Dr. Hochman reports receiving consulting fees from Eli Lilly, Bristol-Myers Squibb, and Sanofi Aventis, speaking fees from the Network for Continuing Medical Education (supported by Bristol-Myers Squibb and Sanofi Aventis), and grant support to her institution for this study from Eli Lilly, Millennium Pharmaceuticals, Schering-Plough, Guidant, and Merck; Dr. Lamas, receiving speaking fees from Medtronic and Guidant and consulting fees from Medtronic; Dr. Buller, receiving consulting fees from Guidant; Dr. Dzavik, receiving consulting fees from Cordis (a Johnson & Johnson company) and Boston Scientific, speaking fees from Cordis, and grant support from Cordis and Medtronic; Dr. Ruzyllo, receiving consulting fees from Cordis and Procter & Gamble and speaking fees from Eli Lilly and Merck; Dr. Maggioni, receiving speaking fees from Guidant; Dr. White, receiving consulting fees and speaking fees from Sanofi Aventis and the Medicines Company and grant support from Fournier, Johnson & Johnson, Procter & Gamble, Schering-Plough, Alexion, Sanofi Aventis, Eli Lilly, Merck, the Medicines Company, Neuron, Glaxo-SmithKline, Pfizer, and Roche; Dr. Rankin, receiving an unrestricted educational grant from Cordis; Dr. Renkin, receiving speaking fees from Guidant; Dr. Steg, receiving consulting fees and speaking fees from Merck and, as a national coordinator for a trial, honoraria from Schering-Plough; Dr. Leor, receiving consulting fees from BioLineRx; and Dr. Mark, receiving consulting fees and speaking fees from Medtronic and grant support from Eli Lilly. No other potential conflict of interest relevant to this article was reported.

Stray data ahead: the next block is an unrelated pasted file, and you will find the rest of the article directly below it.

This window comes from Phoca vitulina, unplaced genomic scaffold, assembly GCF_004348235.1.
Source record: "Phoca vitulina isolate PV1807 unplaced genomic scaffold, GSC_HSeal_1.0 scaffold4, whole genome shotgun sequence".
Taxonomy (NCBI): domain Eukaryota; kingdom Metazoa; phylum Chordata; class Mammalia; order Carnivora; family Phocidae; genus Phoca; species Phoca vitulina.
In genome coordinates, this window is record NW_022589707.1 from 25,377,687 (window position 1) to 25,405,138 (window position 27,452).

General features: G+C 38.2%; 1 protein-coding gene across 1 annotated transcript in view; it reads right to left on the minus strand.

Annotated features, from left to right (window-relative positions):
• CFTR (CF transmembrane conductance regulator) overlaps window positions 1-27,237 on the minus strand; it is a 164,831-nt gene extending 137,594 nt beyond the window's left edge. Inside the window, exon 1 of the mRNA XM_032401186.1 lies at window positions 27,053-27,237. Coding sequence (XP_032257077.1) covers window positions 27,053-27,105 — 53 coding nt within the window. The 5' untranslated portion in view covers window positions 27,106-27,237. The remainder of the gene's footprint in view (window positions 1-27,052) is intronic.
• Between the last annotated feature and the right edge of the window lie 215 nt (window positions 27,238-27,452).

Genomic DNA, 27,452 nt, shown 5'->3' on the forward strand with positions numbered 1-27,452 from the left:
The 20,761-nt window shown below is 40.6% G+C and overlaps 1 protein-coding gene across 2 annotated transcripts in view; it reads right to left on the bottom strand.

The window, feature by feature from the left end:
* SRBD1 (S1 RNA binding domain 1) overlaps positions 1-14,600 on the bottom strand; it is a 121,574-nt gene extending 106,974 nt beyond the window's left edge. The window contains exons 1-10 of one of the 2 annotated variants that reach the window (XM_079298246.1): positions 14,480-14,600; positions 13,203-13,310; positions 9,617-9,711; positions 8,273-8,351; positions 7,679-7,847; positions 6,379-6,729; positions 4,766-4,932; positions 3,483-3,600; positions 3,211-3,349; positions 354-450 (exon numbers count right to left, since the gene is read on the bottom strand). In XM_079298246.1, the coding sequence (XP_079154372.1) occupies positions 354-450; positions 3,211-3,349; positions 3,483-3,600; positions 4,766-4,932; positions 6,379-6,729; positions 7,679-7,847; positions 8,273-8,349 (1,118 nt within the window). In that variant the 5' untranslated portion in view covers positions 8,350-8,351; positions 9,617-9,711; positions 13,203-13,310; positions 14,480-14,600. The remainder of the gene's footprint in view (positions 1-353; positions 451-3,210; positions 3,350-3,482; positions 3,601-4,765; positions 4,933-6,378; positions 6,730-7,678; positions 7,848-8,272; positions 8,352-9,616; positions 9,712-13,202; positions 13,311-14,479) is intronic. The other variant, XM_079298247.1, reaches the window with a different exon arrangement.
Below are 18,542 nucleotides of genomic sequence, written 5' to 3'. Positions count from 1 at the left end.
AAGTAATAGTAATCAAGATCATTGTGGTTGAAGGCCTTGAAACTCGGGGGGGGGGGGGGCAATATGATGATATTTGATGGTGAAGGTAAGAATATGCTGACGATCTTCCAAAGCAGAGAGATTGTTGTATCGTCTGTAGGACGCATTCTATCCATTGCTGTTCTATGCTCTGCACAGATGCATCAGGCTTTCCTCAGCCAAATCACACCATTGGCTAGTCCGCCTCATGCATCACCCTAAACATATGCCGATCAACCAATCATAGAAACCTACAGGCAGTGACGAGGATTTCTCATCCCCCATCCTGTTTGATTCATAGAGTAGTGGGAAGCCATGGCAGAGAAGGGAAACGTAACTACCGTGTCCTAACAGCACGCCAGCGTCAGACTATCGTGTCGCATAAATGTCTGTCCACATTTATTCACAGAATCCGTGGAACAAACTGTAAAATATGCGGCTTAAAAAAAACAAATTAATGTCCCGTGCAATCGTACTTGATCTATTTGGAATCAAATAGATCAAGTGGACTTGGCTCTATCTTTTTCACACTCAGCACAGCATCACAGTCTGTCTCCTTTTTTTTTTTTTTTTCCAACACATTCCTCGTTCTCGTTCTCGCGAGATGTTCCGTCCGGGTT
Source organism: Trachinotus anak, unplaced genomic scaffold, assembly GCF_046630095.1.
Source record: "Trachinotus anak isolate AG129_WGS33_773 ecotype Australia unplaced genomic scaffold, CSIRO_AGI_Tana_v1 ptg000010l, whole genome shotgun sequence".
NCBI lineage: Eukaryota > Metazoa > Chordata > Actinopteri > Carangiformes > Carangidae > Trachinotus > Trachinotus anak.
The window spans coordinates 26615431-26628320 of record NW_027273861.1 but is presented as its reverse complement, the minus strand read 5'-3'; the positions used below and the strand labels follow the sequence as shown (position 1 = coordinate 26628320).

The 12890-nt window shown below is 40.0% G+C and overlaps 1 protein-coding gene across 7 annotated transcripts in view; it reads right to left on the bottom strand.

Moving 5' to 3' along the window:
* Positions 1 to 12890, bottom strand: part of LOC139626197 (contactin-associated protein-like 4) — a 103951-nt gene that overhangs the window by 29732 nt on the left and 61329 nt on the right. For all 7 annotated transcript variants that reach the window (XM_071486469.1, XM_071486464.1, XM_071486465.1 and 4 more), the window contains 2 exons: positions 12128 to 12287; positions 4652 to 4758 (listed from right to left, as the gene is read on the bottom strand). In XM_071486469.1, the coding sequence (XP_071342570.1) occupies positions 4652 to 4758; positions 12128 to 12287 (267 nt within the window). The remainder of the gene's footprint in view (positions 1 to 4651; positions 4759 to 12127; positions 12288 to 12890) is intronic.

We thank the patients who enrolled in the study, their physicians, and the staff at the study sites for their important contributions (the names of staff members at the study sites are listed in the Supplementary Appendix); the staff at the coordinating centers and core laboratories for their hard work; and R. Mansingh and E. Laurion for assistance in the preparation of the manuscript.